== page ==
Thankfully, I finished in eight months. However, don’t be too hard on yourself if you miss your deadline. Writing is like dieting – if you fall off the path, don’t give up, just start again as soon as you can.

Finding the time is also easier said than done, especially if you have other commitments to juggle like work and family.

So, work when you are most creative and when time allows. We are all different so find what suits you best.  I am a morning writer. After a strong coffee, I am happiest sitting down in my office and bashing away at the keyboard until lunchtime. After lunch, my creative juices definitely start to wane so I sometimes use this time to re-read my morning’s writing or do some further research. Or I do the ironing!

2. Sketch out your plot but be flexible

Having an initial plot is important but don’t be surprised if, while writing, you occasionally change course. That is something that makes writing a novel such a mysterious and wonderful process.  I’m the lover of a mind-map. Before I started to type a single word, I took a piece of A3 paper and drew out my story arc, names of characters, locations, timescales and key scenes. That helped me when I started to wander off course, but I also know new ideas and scenarios may coalesce from other parts of my storyline and which I hadn’t expected, so this helps me to weave those in to my story as well. You will have your own strategies but learn to accept that writing is like alchemy or black magic – sometimes it just happens and you have no idea why.

3. Spend time on your character’s back stories – it’s definitely worth it!

It may seem like a waste of time when you are chomping at the bit to get writing, but I’ve found spending time creating convincing back stories for my main characters – even if those details never make it into the final novel – is worth every minute.  Creating convincing, full rounded characters means that, when you do start to write, your creativity can flow and you don’t have to keep stopping to check what they may have done or said in a particular circumstance.

I keep a notebook with a page per character, and start by writing down their full names, date of birth, family relationships, interesting facts, work experience etc. Cross-referencing characters is also useful and I’ve found this is especially important when making sure dates, ages and event timelines are consistent and logical.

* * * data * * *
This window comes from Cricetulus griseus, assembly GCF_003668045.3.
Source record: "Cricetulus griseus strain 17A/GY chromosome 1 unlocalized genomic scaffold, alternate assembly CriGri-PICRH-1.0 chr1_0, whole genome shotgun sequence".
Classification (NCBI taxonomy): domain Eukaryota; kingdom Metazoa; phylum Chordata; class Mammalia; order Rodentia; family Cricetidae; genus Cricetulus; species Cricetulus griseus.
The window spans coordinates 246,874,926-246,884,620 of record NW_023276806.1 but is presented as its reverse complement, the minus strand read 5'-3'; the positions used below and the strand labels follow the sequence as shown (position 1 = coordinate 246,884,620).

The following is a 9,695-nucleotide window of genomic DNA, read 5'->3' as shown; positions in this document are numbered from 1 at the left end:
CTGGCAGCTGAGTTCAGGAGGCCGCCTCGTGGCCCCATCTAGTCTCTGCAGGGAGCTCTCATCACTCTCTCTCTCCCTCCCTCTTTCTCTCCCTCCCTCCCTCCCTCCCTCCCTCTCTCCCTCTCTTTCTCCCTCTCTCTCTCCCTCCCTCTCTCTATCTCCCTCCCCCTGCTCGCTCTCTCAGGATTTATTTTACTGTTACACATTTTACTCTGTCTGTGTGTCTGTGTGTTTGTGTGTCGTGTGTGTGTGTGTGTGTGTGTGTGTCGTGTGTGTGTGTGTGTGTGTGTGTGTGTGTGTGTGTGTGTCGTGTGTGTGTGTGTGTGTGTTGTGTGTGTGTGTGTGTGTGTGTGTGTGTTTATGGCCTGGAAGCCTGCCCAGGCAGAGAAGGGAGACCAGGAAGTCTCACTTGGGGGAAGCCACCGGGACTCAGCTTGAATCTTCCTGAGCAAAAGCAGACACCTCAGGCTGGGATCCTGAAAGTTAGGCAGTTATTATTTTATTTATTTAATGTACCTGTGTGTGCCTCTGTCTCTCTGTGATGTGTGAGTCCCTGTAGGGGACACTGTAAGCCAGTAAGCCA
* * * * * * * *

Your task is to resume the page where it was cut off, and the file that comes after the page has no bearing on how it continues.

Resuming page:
I also find it helpful to keep a running list of ‘questions’ to ask about my characters, eras, places, landscapes etc which I can research and make a note of the answers when I’m not writing. If your characters become believable, real people in your imagination, with past loves, traumas and experiences, it will be much more easy to make them come across that way on the page.

4. Do it ‘Your Way’

We are all different, so write in a way that suits your style. Remember, you don’t have to start on page one and keep writing faithfully in the right order until you reach page 220. Perhaps you want to write the ending first and work backwards. Perhaps you want to plot out what is roughly going to be in each chapter and jump from chapter to chapter.

Personally, I sometimes find it is easier to write sections as the mood takes me and then marry these together as appropriate. Don’t think there is a right or wrong way to write – whatever works for you is always the right way!

5. Find your inspiration

If you are inspired by your subject matter, this will make your words flow more easily and more convincingly.  As a first time writer, you will still have to do a lot of research but you may feel more comfortable writing about a subject that you feel you know.

That doesn’t mean to say you can’t set your novel in 17th century Russia or Vienna in the 19th century but you will have to expect it to be a harder process if you have no prior knowledge of the history, culture, political landscape or language of that country and era. If you still want to tackle a subject that you are not familiar with, go for it but prepare yourself for a lot more time spent researching.